Most utilities in North America have a mission to provide affordable, safe, secure and reliable access to electricity (perhaps gas and water too) while protecting the environment. An increasing number of DERs are being integrated into the energy mix which is broadly good news for the environment.
Nevertheless, managing their proliferation on the grid represents risks to the network. Utilities start to see congestion—previously a transmission challenge—occur in the distribution network.
Reinforcement of the grid is one means of ensuring sufficient capacity to meet supply and demand. However, this solution can be time-consuming to realize and disruptive for businesses and citizens. Moreover, building physical infrastructure to provide capacity for peak loads—a small fraction of the total operating hours each year—is capital investment for potentially limited ROI.
What are the implications and risks of congestion in the distribution network? What are the solutions?
Distribution system equipment becomes over-loaded above rated operating limits, causing damage to circuit segment cables, fuses, transformers etc. In severe cases, fires can occur.
Trouble across the T&D value chain
Where no protection provision has been made for reverse flows, the in-place relays may not function, leading to wide outages and equipment damage. Similar problems may occur in the bulk power transmission system.
Trouble at the customer
The intermittency of power production can cause voltage variability, leading to unsatisfactory service, such as flickering lighting, and damage to equipment.
Our key finding: Switching perspective
For more than a century, operators have optimized a “downstream” flow of energy. Their approach to grid management has been based on central intelligence, optimization and rigid processes and lacks the speed or flexibility required to control today`s disruption at the grid edge. The traditional system view cannot grasp what is going on behind the meter. And even if it could, the understanding of customer behavior and motives, essential to efficient grid management, is elusive. Going forward, utilities will need to flip perspective and start thinking more about the customer. to conceive new services and solutions for their customers while managing the constraints of the physical grid.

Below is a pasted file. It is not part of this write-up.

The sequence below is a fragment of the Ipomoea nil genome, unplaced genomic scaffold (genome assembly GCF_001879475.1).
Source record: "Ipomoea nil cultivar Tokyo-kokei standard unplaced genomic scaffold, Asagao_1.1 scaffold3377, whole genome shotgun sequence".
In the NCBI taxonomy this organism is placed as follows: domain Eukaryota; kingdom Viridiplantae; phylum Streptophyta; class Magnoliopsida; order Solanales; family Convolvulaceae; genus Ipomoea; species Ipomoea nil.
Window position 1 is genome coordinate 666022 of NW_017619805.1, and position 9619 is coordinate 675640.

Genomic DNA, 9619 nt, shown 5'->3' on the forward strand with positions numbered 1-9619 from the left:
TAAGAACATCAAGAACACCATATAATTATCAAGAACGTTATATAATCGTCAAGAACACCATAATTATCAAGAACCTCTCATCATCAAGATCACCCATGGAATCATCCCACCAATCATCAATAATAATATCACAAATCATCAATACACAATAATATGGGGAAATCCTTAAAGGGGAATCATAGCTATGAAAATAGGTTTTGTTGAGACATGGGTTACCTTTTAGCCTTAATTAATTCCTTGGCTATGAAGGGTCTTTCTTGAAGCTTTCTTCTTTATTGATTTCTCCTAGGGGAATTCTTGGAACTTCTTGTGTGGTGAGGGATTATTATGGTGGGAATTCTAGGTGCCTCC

What did we learn in our research?
1. Flexible in every way:
More flexibility in the system is essential to combat congestion and will require some asset, but largely software and behavior-related actions.
2. It's about the data, although software is not the silver bullet:
Improved integration can allow utilities to combine software, asset and customer behavior-related insights into a valuable masterplan.
3. Divide and conquer but keep control:
Utilities must set the framework for others to assume some of their existing and new roles.
4. Value-based mechanisms change the game:
A truly customer-centric system that follows a value-based approach must emerge. In this new reality, every action is evaluated according to the positive and negative consequences it has on the grid, and charged accordingly.
5. Regulators must keep up:
Without the timely collaboration and anticipative forward planning of regulators, utilities risk being ill-prepared for congestion when it inevitably becomes a reality. With the right mindset, regulators can become ambassadors and enablers of an age of customer centricity.
"The grid is more and more becoming a bandstand, and everybody is dancing around at their own pace. Utilities need to be the orchestra leader who sends the signals to coordinate and keep order within the system." Research respondent
Our congestion mitigation model
How do utilities deal with congestion? There is no single solution, but OMNETRIC has modelled four simplified scenarios that outline different approaches to the threat of congestion in the imaginary town of Gladville.
Why now go for solving congestion in the distribution grid?
Quite simply, the proliferation of DERs is not going to cease and therefore the threat of congestion is not ephemeral. Moreover, our research exposes that there is neither a single solution, nor a single executive equipped to solve the problem. There are however, clear steps utilities can take themselves, with the broader ecosystem, with regulators, and with vendors to combat congestion.